Dakar, Senegal – The presence in Dakar of representatives of the Red Cross/ Red Crescent societies and Civil Defense from all West African countries in Dakar “is a clear indication of a common will to move forward and seek how to improve disaster prevention beyond immediate response and assistance”, Resident Coordinator a.i. for Senegal Francis James said today at the opening of the regional consultation on Disaster management in West Africa.
The sixth edition of the annual regional consultation is taking place later than usual, while some of the countries in West Africa are hit by severe flooding. In Niger, nearly 500,000 persons are affected and at least 70 people have died. Heavy rains have also claimed lives and caused suffering and important damages in Nigeria, Senegal and other countries in the region.
“These natural disasters are badly affecting the agriculture, the infrastructures, the hydrology and above all the health sector with unprecedented socio-economic consequences”, said Jerry Niati, Disaster manager at the International Federation of the Red Cross and Red Crescent societies (IFRC). The regional Consultation’s main objective is to strengthen disaster preparedness actions by States to reduce risks and mitigate their effects. The three-day meeting will explore ways to enhance preparedness and response to emergencies in West Africa, provide opportunities to discuss lessons learned from urban risk and consider ways to better use of data and hydro-meteorological information.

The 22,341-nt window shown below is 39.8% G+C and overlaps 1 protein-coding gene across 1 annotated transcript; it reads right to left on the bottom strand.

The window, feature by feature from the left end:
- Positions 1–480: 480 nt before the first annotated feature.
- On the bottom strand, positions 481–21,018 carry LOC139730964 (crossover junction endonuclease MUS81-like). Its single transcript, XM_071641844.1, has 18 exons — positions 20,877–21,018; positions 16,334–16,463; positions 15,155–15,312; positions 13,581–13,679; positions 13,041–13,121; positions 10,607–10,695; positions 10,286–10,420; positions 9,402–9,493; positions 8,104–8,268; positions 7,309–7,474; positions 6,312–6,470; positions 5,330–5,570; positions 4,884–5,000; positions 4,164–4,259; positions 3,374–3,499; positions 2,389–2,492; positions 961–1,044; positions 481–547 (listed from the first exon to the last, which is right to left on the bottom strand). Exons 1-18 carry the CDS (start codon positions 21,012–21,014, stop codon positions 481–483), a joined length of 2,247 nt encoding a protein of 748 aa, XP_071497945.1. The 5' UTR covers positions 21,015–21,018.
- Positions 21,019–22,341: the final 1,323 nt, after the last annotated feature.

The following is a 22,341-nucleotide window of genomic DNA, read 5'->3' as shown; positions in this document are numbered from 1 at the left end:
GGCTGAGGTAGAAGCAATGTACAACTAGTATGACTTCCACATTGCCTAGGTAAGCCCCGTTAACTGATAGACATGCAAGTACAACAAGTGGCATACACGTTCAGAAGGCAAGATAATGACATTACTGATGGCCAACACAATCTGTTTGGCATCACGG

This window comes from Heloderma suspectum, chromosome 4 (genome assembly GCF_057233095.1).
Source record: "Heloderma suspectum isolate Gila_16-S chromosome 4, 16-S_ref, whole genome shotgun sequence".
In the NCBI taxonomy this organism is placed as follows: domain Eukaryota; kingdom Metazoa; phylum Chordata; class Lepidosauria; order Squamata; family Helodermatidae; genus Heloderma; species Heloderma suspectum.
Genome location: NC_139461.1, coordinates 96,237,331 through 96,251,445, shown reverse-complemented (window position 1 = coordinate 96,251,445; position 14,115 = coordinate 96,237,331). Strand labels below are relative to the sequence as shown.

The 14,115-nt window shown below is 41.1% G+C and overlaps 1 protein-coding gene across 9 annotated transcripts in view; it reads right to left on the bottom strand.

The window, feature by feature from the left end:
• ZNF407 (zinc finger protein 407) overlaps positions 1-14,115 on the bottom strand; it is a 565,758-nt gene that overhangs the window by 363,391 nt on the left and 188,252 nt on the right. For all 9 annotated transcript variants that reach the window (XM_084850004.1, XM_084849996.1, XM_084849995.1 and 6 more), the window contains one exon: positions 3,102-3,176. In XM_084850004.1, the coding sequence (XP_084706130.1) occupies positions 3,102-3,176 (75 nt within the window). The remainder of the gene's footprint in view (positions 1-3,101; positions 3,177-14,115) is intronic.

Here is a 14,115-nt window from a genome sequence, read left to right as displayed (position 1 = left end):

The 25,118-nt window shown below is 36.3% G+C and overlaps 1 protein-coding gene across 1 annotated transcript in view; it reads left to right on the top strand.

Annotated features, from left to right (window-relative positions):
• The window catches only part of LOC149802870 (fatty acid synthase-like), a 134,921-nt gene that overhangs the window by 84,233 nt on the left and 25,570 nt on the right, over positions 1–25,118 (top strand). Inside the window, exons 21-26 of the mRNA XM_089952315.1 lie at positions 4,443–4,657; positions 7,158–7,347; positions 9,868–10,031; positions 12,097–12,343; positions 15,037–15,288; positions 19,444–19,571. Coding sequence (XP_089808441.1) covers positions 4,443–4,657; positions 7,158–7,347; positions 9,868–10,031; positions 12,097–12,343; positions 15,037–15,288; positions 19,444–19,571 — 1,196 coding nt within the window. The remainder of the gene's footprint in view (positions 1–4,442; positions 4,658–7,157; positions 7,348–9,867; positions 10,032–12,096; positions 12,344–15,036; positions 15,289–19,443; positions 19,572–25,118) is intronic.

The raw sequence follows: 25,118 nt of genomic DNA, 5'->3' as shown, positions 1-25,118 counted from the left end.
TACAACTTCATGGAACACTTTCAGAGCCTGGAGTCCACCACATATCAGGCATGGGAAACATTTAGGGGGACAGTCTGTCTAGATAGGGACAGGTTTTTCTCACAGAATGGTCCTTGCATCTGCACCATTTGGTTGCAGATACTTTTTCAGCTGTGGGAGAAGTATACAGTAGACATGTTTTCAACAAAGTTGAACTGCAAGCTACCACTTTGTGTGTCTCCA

ECOWAS will present its new humanitarian policy and its 2012-2107 action plan. Adopted in March 2012, the Humanitarian Policy of ECOWAS aims to standardize the practice of humanitarian action in Member States of the sub-regional organization promoting a balanced relationship between humanitarian action, human security and human development all ECOWAS space based on the principle of regional solidarity. Two of the four priority areas - natural and man-made disasters – are directly related to the Consultation’s agenda.
Disaster prevention is more efficient and costs seven times less than response, said M. Ali Haidar, Minister of Ecology and Nature protection of Senegal, who deemed the ECOWAS humanitarian policy “a reference instrument for our countries”. Director of the Department of humanitarian and social Affairs at ECOWAS Commission, Dr Daniel Eklu, said prevention was not an autonomous activity, rather an element of sustainable development. “If we can help households better manage consequences of natural disaster such as flooding, suffering we see today can be reduced”, Regional Humanitarian Coordinator for the Sahel David Gressly said.
The Consultation is organized jointly by OCHA and the IFRC with the support of ECOWAS and the Government of Senegal.